Internet Explorer 11 is not supported

For optimal browsing, we recommend Chrome, Firefox or Safari browsers.
The state has cut unemployment insurance benefits almost in half; removed prevailing wage protections and reduced guaranteed retirement benefits for public school teachers hired this year.
Most lawyers, paralegals, investigators, social workers and administrative staff will be included. But there's a catch: under Colorado law, employees in the state’s judicial system are not authorized to unionize.
Five unions representing hundreds of thousands of health-care workers across California are attacking a legislative deal that would delay expansions on seismic safety standards to increase workers’ minimum wage.
With government workers’ pay raises lagging the private sector’s, state and local officials will need to navigate through different measures of inflation to fairly calibrate wage and pension increases.
With historic funding for badly needed projects arriving at the same time as historic shortages of construction workers, what can states do to open up the employment pipeline?
Forty-eight recreation centers in Philadelphia have just one full-time worker. Labor leaders and supporters of the city's parks and libraries are calling for more than $15 million in new funding to address staffing problems.
Cities and counties are still struggling to regain pre-pandemic employment levels. New approaches to hiring and retention could help fill the gap.
Government workers are going to press for wage increases that — at a minimum — catch them up to rising prices. Budgeters and labor negotiators need to be careful not to lock in terms that put them in a fiscal squeeze in the future.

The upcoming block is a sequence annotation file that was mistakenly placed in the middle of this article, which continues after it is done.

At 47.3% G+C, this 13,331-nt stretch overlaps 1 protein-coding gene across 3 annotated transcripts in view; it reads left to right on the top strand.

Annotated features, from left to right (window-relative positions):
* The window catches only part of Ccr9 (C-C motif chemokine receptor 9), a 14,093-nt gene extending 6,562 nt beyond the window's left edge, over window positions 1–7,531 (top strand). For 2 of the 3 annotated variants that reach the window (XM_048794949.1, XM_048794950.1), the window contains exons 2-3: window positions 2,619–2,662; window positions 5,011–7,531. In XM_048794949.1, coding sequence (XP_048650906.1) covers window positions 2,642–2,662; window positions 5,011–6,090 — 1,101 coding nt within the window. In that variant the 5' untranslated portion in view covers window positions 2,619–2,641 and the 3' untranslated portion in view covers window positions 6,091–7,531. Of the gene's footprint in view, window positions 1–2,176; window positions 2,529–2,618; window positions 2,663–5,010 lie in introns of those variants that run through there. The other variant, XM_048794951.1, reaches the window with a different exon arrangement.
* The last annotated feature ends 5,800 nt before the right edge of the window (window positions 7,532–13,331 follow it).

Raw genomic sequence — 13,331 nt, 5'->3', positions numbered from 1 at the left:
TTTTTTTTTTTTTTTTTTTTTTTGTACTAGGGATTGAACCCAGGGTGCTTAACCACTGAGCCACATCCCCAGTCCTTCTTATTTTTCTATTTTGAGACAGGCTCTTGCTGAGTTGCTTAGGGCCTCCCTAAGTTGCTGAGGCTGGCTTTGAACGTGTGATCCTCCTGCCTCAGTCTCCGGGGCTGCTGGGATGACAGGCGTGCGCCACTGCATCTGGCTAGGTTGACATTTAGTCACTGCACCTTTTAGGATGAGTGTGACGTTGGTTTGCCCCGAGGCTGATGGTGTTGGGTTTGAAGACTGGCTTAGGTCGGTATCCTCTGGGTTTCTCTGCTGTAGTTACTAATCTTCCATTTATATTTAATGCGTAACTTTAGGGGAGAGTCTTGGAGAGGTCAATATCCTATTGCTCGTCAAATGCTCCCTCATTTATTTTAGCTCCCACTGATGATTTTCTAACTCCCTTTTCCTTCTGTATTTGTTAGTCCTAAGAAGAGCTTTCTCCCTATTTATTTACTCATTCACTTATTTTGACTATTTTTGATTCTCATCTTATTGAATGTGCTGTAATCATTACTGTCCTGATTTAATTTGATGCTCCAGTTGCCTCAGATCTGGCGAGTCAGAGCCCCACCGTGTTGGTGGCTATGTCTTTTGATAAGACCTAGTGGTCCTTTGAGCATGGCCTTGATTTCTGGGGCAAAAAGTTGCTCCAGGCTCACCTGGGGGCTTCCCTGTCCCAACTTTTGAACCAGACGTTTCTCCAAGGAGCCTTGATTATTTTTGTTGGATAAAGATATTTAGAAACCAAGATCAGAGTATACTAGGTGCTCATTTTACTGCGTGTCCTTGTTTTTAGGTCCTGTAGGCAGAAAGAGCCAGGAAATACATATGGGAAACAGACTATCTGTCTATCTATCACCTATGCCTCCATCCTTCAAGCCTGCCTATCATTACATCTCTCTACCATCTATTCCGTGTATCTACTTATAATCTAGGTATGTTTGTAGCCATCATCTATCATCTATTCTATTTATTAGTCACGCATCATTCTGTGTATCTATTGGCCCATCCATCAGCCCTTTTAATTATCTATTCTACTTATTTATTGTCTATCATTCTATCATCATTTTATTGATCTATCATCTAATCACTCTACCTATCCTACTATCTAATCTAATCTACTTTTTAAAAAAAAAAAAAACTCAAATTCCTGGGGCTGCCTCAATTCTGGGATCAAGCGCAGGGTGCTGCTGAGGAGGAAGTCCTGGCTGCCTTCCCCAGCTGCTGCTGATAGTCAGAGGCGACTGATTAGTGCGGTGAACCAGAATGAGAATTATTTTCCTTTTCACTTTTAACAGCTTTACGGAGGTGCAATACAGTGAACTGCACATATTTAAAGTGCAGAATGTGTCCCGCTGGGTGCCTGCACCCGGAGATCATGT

Between pay gaps, the pandemic, growing class sizes and legislative directives, “the pressure on teachers right now is so formidable,” one expert said.
The city is no longer America’s steeltown. But how did it become a leader in health care? Author Gabriel Winant explains how economic realities allowed this service industry to emerge from the region’s old labor movement.
A labor union has alleged that its members were harassed, ostracized and deprived of clean restrooms by officials after exposing the city’s illegitimate practices. The city has said it is committed to rooting out corruption.
A federal appeals court upheld a union-backed law that bars state government officials from dissuading their employees from joining unions or paying union fees. The 2017 law was challenged with freedom of speech violation claims.
The Ohio city’s police dispatchers union has filed an unfair labor practice charge regarding a recent installation of a camera in the dispatch center’s work area, which the union compares to a “spy camera.”
Public health, social work and public works employees under SEIU Local 521 will walk off the job on Jan. 25 in response to poor-faith bargaining. Council officials expect the strike to delay or entirely shut down some departmental operations.
Many years ago, public financiers woke up to the problem of funding “other post-retirement benefits,” but then some of them went back to sleep. Younger public employees should demand an actuarial wake-up call.